In April, EBSCO and Arkivum, provider of digital preservation and archiving solutions, hosted an informational webinar about digital preservation. The presenter was Sinéad McKeown, Vice President of Product Management at Arkivum. Sinead has more than 20 years of experience bringing innovative data-centric software solutions to life.

Sinéad laid out the tasks involved in planning for long-term data use and reuse, including tips for making the process effective and more affordable. She walked through and clarified the FAIR data principles. Watch the webinar replay for more details and useful resources to assist with preserving your data and collections.  

Webinar: Digital Preservation Software and Services

Keep reading to see what librarians asked during this session.

Q: Is there an advantage of using an archival system that maintains your data (cloud) versus maintaining your own data?

A: There are many advantages such as the costs of having to maintain and support the infrastructure in-house for the long term. Additionally, with a multi-tenanted cloud deployment you can benefit from elastic processing capabilities so you can have more resources to process data as you need it.

Q: Can you spell the name for that metadata extraction tool you mentioned during your presentation?

A: Apache Tika is embedded in the Perpetua system. Other metadata extraction tools used in Perpetua for documenting AIPs (Archival Information Package) include ffprobe, ExifTool, mediaInfo, Sleuthkit, and bulk_extractor.

Q: How does "original" in ALCOA apply for born-digital content?

A: Original refers to a true copy of the content which is maintained throughout the retention period — it should be in the original format, and not something that is transcribed at a later date, regardless of whether on paper or in a digital system.

Q: How are AI and machine learning techniques playing a role in data preservation?

A: There is a lot of scope for artificial intelligence to be used in digital preservation, but for the most part, it’s still largely a research topic. The main areas where artificial intelligence and machine learning will become relevant include metadata extraction and storage calculations (for example, gauging the need for access based on previous behavior for similar content).

Q: What value do you ascribe to crowdsourced metadata for digital objects?

A: Crowdsourcing metadata can be a very scalable and cost-effective way of harnessing a user community, especially for public access archives. The challenge is how crowdsourcing of metadata can deliver high-quality metadata that can be trusted and is consistent. It may not be possible to meet the same standards and levels of quality through crowdsourcing that can be achieved through expert curators. Some form of quality control may be needed, which could also be crowdsourced, or other mechanisms used to promote good metadata such as the use of rewards/points/badges. Crowdsourced metadata can have a lot of value, but it will often complement rather than replace the need for cataloguers and curators.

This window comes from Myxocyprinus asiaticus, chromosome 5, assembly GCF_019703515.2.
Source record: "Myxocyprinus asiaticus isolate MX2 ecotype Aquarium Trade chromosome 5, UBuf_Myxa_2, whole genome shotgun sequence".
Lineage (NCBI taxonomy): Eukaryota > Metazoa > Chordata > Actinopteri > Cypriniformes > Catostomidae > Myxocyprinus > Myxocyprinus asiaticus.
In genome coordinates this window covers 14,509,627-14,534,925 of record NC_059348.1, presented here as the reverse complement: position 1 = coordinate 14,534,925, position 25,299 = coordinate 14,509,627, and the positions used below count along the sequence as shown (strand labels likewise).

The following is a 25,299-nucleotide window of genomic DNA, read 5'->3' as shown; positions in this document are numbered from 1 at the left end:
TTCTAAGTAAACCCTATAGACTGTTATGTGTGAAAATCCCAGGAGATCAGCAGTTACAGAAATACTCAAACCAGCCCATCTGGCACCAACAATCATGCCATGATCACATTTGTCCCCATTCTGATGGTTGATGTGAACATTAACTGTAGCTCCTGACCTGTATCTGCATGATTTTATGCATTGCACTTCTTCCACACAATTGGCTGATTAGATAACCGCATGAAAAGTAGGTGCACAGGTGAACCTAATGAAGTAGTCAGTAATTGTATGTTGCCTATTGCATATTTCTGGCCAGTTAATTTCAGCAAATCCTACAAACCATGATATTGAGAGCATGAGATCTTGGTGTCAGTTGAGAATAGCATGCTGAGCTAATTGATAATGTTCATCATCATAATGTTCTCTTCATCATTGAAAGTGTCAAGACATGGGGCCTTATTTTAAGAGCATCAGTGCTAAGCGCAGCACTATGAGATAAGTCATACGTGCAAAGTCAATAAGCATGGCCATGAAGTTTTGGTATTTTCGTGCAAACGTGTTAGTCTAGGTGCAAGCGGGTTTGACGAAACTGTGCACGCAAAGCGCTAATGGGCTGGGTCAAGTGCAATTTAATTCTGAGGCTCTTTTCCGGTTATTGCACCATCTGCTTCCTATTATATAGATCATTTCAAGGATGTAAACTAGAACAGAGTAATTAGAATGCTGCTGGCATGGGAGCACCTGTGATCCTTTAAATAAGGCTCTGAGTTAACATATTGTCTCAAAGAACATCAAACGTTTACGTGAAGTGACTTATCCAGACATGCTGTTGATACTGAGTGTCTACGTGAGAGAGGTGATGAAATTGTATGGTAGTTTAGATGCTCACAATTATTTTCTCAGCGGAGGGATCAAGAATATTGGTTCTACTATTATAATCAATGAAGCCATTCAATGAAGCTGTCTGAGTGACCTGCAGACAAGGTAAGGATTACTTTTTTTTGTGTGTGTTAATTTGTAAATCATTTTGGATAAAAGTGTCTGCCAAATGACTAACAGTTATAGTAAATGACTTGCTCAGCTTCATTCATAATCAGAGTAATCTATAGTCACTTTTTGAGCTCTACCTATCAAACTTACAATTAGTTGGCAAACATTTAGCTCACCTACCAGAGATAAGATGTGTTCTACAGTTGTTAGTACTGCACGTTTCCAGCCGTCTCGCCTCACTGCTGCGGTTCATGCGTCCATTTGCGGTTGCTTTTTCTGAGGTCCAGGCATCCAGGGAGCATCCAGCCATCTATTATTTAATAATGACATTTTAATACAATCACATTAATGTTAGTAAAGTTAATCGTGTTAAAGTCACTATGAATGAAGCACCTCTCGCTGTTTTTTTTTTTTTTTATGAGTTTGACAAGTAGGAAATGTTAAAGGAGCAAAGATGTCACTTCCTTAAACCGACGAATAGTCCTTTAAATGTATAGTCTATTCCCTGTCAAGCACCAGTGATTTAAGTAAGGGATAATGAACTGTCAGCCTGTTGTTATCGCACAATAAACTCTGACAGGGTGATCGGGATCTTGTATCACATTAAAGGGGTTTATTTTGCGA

Q: For archiving big data, which solution is best and reliable?

A: For big data, the answer really depends on numerous things such as the size and types of files (is it large files, e.g. long video content, or is it many small files, e.g. pdf content?), do they require preservation, what are the access needs, etc. Perpetua can handle many types of configurations.

Q: What did you mean with the suggestion to create metadata within the same system in which the data was created?

A: Many systems where data is collected and used for either initial or ongoing access will often have the capability to curate the data (e.g. institutional repository systems such as Hyku, Samvera, etc. or eTMF systems for clinical trials). It’s best if the data can be curated as close to possible to the data creation so if data is being generated in these systems, then it’s good to capture that metadata as soon as you can. It can then be automatically included during the ingest process to the long-term data management system. However, in many other cases this isn’t possible or practical with the Perpetua system. In addition to capturing at the point of entry, we allow metadata updates for individual data entries and bulk updates so all data can be fully curated as and when the details are available.